Given the ongoing nuclear disaster known as Fukushima, and despite assurances that US reactors are safe, one might wonder if our current implementation of nuclear energy is the really anything more than a dangerous experiment in an over-complicated steam-powered generator:
The conversion to electrical energy takes place indirectly, as in conventional thermal power plants: The heat is produced by fission in a nuclear reactor (in a coal power plant it would correspond to the boiler) and given to a heat transfer fluid - usually water (for a standard type light water reactor). Directly or indirectly water vapor-steam is produced. The pressurized steam is then usually fed to a multi-stage steam turbine. Steam turbines in Western nuclear power plants are among the largest steam turbines ever. After the steam turbine has expanded and partially condensed the steam, the remaining vapor is condensed in a condenser. The condenser is a heat exchanger which is connected to secondary side such as a river or a cooling tower. The water then pumped back into the nuclear reactor and the cycle begins again. The water-steam cycle corresponds to the Rankine cycle.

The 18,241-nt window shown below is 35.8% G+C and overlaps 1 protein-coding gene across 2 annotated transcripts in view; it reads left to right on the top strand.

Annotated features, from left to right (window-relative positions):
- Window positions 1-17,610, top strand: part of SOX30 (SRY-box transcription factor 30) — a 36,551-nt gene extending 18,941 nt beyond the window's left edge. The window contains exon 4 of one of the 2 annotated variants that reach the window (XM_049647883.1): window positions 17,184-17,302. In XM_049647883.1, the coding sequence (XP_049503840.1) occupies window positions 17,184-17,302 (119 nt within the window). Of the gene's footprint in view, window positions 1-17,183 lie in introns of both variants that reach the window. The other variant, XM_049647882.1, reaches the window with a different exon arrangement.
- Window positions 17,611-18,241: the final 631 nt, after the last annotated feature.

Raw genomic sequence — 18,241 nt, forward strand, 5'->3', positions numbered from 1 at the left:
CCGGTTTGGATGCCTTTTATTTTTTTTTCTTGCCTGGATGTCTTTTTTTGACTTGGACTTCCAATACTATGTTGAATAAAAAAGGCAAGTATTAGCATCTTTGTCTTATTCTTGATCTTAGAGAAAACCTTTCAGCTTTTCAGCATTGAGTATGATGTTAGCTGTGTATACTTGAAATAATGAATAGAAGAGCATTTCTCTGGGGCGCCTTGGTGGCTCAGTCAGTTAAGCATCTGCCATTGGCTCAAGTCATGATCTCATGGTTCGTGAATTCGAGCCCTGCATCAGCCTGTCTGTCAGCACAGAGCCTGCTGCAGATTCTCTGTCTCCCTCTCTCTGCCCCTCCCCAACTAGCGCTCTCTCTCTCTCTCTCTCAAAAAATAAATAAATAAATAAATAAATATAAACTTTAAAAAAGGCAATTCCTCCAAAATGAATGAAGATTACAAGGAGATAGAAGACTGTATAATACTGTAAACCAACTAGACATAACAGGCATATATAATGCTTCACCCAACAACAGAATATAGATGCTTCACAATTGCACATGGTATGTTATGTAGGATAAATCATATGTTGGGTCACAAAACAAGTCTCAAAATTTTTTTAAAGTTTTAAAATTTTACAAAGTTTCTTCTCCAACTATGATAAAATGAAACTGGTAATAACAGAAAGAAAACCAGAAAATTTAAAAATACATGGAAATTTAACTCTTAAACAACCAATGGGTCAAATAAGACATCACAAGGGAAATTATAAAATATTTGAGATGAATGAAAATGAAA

One of the alternatives to using nuclear energy as simply a fancier form of steam generation is the possibility of converting the energy created by the reactor directly into electricity - using an aneutronic reactor:
Successful aneutronic fusion would greatly reduce problems associated with neutron radiation such as ionizing damage, neutron activation, and requirements for biological shielding, remote handling, and safety.
Some proponents also see a potential for dramatic cost reductions by converting energy directly to electricity.
The US Navy's sponsored research at EMC2 Fusion is making some headway on this, and appears pleased with the current results.
Do you have any new news of ongoing alternatives to our current energy situation? If so, comments are open below the fold.
Keep in mind: This is an Open Thread.
Hat-tip to Roger Fox of Daily Kos for the reminder and link to the article.